Binary Indexed Tree

Time Limit: 2000/1000 MS (Java/Others)

Memory Limit: 65536/65536 K (Java/Others)


Recently, Mr. Frog has learned binary indexed tree. Here is the code of adding t to the interval [1,x]:

void add (int x, int t ){
for (int i = x; i != 0; i -= i & (-i))
a[i] += t;

If Mr. Frog is required to add t to the interval [l,r], he will add(r,t), and then add(l - 1,-t).

The cost of an interval [l,r] is defined as the number of the “really changed point”. The “really changed point” is the point whose value is modified by the given code.

For example, in order to add 1 to the interval [6,6], Mr. Frog will add 1 to the interval [1,6] (a[6] and a[4] will be added by 1), and add -1 to the interval [1,5] (a[5] and a[4] will be added by -1).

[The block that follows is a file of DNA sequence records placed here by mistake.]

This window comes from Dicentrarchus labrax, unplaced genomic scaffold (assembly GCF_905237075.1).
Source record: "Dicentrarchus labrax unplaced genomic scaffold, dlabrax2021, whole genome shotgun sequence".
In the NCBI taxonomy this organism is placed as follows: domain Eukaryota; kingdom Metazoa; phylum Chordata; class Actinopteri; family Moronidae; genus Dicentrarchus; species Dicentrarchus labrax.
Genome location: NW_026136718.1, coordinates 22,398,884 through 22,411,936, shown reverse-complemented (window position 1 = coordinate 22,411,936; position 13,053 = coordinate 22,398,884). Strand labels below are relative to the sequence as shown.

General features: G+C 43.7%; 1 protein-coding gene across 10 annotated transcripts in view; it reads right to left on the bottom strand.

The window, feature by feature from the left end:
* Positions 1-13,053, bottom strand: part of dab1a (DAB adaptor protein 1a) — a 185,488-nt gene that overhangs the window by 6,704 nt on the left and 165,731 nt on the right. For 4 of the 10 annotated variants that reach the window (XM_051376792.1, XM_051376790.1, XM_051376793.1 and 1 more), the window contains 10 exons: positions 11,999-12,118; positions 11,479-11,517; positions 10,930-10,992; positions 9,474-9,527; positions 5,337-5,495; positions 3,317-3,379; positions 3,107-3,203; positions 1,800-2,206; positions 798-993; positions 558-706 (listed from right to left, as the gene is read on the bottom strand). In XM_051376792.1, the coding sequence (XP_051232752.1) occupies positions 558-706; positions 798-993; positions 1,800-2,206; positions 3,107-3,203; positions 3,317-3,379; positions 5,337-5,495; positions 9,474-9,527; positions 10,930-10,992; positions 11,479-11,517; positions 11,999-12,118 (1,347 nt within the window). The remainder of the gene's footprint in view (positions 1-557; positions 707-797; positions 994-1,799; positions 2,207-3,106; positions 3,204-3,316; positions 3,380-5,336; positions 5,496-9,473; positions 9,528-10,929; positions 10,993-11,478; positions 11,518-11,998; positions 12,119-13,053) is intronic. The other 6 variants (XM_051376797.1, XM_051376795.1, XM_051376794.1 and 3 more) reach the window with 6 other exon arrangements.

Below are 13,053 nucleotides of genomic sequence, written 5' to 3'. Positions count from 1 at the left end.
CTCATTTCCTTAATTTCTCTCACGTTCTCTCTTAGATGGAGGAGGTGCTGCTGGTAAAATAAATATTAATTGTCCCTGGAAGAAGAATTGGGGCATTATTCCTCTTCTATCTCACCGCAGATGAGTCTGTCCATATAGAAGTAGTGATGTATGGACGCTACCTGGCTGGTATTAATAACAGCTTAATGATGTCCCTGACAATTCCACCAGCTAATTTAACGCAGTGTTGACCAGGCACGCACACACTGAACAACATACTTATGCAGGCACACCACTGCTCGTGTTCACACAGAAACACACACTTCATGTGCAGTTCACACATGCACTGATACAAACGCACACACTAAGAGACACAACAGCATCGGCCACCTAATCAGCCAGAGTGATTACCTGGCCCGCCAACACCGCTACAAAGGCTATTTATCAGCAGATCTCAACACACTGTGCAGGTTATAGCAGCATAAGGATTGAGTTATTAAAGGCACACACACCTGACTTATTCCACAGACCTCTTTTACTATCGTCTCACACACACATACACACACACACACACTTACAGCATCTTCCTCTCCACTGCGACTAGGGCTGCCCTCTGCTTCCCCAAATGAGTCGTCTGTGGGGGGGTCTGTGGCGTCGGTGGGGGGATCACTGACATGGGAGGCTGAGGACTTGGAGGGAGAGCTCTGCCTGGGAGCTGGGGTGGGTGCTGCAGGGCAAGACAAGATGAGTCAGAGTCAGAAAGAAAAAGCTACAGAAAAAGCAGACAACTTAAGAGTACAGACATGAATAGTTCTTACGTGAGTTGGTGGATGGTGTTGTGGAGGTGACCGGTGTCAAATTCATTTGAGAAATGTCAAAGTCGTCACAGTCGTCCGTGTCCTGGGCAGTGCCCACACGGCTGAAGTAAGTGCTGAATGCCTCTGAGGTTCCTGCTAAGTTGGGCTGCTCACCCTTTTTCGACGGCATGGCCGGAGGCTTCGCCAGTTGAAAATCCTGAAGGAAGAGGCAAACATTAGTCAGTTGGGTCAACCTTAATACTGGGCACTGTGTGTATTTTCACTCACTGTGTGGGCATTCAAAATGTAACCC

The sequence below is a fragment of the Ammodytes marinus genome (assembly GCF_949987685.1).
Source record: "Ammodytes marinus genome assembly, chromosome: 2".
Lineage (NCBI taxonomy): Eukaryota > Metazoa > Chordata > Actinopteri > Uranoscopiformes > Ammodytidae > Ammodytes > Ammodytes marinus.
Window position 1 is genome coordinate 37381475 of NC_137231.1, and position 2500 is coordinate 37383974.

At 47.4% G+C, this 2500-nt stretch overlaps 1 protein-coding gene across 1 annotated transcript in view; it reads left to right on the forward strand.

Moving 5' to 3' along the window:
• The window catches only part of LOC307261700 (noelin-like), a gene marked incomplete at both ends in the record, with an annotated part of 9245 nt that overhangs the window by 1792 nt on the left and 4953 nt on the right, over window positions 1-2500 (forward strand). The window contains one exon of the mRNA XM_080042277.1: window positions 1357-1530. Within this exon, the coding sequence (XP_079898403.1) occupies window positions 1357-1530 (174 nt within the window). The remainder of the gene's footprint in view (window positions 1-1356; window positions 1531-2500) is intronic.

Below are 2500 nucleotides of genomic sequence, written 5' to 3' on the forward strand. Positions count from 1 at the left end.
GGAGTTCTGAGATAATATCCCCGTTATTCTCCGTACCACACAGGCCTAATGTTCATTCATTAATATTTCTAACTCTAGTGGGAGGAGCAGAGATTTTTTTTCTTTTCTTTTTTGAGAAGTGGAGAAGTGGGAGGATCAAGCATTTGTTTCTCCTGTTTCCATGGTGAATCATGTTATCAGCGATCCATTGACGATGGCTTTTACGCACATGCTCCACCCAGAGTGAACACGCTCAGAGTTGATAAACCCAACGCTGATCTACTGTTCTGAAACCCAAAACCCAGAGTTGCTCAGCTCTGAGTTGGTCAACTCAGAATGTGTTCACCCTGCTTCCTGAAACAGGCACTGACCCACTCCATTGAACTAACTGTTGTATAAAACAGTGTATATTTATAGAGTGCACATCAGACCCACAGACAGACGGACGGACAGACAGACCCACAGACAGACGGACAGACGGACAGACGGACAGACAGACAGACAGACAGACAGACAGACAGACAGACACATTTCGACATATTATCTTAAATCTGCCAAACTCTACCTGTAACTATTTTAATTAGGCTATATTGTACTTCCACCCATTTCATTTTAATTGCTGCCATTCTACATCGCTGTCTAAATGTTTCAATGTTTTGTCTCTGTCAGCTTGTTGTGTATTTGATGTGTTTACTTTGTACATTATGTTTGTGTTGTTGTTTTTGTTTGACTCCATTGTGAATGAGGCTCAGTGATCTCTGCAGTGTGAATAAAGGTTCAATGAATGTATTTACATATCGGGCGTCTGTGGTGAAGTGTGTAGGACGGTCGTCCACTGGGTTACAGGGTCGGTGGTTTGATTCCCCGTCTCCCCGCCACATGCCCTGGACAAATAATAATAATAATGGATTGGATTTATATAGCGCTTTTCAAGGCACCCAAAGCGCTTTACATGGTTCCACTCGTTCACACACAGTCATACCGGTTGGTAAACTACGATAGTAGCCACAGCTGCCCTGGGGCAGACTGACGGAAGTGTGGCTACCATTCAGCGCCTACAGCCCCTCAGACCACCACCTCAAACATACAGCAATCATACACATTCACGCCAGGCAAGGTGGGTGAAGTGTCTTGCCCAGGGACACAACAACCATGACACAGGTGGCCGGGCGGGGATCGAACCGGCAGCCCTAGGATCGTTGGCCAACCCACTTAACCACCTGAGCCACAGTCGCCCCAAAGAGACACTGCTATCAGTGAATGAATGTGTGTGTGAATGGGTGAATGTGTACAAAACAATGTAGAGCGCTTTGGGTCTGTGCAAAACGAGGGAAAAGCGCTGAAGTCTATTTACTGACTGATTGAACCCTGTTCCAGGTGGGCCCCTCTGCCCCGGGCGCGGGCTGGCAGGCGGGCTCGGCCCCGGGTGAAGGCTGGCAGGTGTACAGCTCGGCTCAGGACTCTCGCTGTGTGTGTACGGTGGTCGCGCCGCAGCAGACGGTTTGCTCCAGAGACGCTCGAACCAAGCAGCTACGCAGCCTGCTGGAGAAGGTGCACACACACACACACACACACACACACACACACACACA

As the result, a[6] will be added by 1, a[5] will be added by -1, and a[4] will be added by 0. a[6] and a[5] are “really changed point”, and the cost is 2.

Mr. Frog wants to calculate the sum of the cost of the interval [l,r]$\subseteq $  [1,n] where l and r are two integers. Help Mr. Frog solve the problem.


The first line contains only one integer T ($T\leq 10000$), which indicates the number of test cases.

For each test case, it contains an integer n ($1\leq n\leq 10^{18}$).


For each test case, output one line ”Case #x: y”, where x is the case number (starting from 1), y is the sum of the cost (modulo 1000000007).

Sample Input

3 1 2 3

Sample Output

Case #1: 1 Case #2: 4 Case #3: 10